2018 Model State Program- MS State University

Project Overview

SMS18-001
Project Type: PDP State Program
Funds awarded in 2018: $44,444.00
Projected End Date: 06/30/2021
Grant Recipient: Mississippi State University
Region: Southern
State: Mississippi
State Coordinator:
Dr. Leyla Rios
Department of Animal & Dairy Sciences at Mississippi State University

Information Products

Commodities

  • Agronomic: clovers, grass (misc. annual), grass (misc. perennial)
  • Animals: goats, rabbits, sheep
  • Animal Products: meat

Practices

  • Animal Production: animal protection and health, grazing management, grazing - multispecies, grazing - rotational, herbal medicines, meat product quality/safety, parasite control
  • Crop Production: forest farming, silvopasture
  • Farm Business Management: new enterprise development
  • Production Systems: integrated crop and livestock systems
  • Sustainable Communities: new business opportunities, sustainability measures

    Abstract:

    Mississippi Sustainable Agriculture Model Plan of Work is a culmination of the involvement of the State Sustainable Agriculture Committee. This committee is composed of representatives from both 1862 & 1890 Extension Organizations, Federal and State Government Agencies, NGOs, and farmers. A program assistant has been employed to assist the state coordinators and the members of this committee in carrying out the training objectives set forth in this model plan. The main objective of this plan is to include a series of SARE programs focusing on small ruminants, forage management, and organic beef cattle programming. This plan includes more public awareness of SARE through either individual contacts made during regional/district/county workshops or a state-wide Sustainable Agriculture conference. Training goals will be reached by means of in-service education, conferences, workshops, demonstrations, field days, tours, and publications. The different media sources of the stakeholders will also be used to help reach the different focus groups set forth in this plan. Training materials developed by SARE will be incorporated into the training for extension staff. Attendance at  National/Regional Conferences will be encouraged as a means of further professional development in sustainable Agriculture. Some training may be conducted jointly between both land grant universities in the state. Evaluation will be done using the logic model by the evaluation team. All institutions and agencies involved are committed to this plan and have committed resources of time, money, and personnel to carry it out.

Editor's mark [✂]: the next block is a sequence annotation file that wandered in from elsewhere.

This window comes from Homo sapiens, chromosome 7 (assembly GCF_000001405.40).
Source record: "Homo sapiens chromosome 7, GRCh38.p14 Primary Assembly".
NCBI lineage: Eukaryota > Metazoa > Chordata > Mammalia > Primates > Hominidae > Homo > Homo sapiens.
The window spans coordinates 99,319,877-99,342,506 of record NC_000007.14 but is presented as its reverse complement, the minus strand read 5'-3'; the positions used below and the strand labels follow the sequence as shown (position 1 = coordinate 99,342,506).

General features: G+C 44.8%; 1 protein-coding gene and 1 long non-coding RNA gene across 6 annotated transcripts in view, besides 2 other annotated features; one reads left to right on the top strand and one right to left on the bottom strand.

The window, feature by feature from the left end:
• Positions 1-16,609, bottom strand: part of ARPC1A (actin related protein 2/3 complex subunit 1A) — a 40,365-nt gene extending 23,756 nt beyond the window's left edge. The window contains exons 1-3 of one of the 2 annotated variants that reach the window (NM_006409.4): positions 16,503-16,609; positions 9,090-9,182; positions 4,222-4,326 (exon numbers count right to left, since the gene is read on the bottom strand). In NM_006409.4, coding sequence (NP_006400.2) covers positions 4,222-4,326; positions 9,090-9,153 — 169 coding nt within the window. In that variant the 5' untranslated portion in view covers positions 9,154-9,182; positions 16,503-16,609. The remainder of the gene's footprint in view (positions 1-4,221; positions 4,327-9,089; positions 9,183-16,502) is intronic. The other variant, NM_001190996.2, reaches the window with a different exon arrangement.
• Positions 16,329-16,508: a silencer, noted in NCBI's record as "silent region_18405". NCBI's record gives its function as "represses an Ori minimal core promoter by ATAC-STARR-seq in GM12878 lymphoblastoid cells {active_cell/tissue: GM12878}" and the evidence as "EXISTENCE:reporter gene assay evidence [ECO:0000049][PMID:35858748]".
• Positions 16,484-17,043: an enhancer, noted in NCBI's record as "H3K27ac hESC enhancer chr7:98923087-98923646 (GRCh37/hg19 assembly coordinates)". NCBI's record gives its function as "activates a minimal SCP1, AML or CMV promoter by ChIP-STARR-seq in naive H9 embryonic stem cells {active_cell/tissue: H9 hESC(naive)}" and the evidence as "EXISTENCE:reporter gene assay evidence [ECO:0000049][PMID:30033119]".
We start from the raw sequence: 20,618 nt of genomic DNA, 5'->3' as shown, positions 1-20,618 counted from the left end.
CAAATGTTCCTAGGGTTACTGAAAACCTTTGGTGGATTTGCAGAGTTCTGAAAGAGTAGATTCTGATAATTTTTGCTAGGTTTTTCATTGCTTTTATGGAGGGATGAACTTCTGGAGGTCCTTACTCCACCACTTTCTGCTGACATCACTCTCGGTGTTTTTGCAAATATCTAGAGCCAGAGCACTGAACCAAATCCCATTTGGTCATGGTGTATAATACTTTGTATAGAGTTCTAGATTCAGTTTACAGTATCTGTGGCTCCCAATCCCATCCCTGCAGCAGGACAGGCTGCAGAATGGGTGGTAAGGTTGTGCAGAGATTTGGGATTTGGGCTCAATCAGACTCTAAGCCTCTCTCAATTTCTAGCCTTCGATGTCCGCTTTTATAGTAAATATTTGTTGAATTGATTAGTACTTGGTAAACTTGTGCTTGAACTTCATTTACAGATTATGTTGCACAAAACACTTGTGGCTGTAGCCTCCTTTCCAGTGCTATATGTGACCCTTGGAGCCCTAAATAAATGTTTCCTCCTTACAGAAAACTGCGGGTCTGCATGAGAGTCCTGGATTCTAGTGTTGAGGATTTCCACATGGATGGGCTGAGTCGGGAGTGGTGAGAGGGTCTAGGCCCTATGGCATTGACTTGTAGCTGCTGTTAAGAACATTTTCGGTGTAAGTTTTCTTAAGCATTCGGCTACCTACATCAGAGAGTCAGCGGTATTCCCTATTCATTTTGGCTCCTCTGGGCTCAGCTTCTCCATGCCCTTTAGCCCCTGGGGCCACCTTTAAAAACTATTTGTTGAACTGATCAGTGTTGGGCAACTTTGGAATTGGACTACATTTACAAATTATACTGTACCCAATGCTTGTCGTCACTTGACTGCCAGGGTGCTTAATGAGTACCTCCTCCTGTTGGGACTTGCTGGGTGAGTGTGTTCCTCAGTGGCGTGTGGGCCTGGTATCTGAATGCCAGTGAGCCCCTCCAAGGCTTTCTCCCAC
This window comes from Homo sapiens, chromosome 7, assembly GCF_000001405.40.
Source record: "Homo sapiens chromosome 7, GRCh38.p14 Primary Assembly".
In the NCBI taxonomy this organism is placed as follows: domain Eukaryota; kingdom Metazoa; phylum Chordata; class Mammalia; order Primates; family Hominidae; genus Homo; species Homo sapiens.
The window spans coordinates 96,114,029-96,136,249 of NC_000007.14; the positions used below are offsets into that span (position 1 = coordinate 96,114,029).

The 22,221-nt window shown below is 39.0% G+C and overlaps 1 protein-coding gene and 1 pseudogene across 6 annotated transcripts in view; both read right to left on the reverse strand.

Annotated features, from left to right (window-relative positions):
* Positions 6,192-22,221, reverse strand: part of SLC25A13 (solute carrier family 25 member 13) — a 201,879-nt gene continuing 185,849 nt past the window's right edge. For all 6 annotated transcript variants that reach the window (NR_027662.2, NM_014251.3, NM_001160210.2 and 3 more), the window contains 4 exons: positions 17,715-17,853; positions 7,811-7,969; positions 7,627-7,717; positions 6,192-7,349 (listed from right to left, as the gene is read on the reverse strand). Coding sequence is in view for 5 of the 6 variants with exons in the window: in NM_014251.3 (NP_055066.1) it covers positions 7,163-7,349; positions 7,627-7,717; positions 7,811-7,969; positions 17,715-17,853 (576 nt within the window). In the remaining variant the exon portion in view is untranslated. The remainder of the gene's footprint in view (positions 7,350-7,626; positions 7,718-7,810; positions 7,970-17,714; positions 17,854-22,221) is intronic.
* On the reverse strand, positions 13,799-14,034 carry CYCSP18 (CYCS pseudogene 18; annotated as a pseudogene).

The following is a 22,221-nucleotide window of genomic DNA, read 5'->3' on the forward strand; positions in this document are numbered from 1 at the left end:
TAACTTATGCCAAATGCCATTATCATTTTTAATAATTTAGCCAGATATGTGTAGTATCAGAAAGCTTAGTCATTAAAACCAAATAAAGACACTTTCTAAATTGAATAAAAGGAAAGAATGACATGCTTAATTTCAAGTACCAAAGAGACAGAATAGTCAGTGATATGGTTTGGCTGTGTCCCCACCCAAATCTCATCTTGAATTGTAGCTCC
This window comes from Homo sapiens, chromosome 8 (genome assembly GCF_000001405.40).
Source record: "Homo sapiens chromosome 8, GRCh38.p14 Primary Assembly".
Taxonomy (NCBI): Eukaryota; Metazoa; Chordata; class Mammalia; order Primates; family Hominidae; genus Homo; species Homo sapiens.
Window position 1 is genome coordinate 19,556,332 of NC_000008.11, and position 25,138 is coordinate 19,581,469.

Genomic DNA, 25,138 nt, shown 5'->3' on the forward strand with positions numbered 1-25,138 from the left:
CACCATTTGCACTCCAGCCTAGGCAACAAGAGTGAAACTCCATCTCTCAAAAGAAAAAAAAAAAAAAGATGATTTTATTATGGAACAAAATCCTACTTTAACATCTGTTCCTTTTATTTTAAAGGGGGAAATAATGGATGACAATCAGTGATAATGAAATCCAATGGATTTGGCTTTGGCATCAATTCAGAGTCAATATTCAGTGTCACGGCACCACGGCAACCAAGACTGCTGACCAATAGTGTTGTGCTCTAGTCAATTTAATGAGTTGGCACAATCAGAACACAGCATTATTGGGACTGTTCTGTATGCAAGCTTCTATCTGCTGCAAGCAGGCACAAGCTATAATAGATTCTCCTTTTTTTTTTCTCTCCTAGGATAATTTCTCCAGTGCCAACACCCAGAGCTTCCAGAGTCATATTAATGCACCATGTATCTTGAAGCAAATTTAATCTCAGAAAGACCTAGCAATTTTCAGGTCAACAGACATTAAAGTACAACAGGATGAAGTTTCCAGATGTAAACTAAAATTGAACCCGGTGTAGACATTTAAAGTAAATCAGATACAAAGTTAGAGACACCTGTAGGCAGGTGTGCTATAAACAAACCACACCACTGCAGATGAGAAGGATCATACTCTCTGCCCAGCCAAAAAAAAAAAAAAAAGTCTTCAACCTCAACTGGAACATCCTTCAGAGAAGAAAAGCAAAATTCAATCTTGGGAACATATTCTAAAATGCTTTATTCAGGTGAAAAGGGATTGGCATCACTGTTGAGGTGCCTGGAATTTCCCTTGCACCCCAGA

Project objectives:

    Sustainable Agriculture has long been associated with either environmental, organic production, or only limited resource farming practices. While sustainable agriculture encompasses these issues it involves much more. Traditional agriculture producers benefit and utilize sustainable agriculture practices that prove more economical and/or improves the quality of life and the community in which they live. A primary training objective is to assist all agriculture producers with a better understanding of sustainable agriculture and fulfill the mission of the S-SARE program: “to expand knowledge and adoption of sustainable agriculture practices that are economically viable, environmentally sound, and good for all members of the community.”
    We plan to meet this objective by conducting a demonstration of economically viable and environmentally sound practices that work as the best method to increase the adoption of those practices by farmers. In general, Farmers tend to accept information more readily from other farmers through field days, farm tours, or individual discussions. Other target audiences for this training objective include educators, researchers, commodity organizations, agri-business leaders, community leaders, and the general public with program delivery through workshops, seminars, conferences, in-service training, and mass media. Each committee member has the expertise to share with people they interact with and through participation in group gatherings.

    Any opinions, findings, conclusions, or recommendations expressed in this publication are those of the author(s) and do not necessarily reflect the view of the U.S. Department of Agriculture or SARE.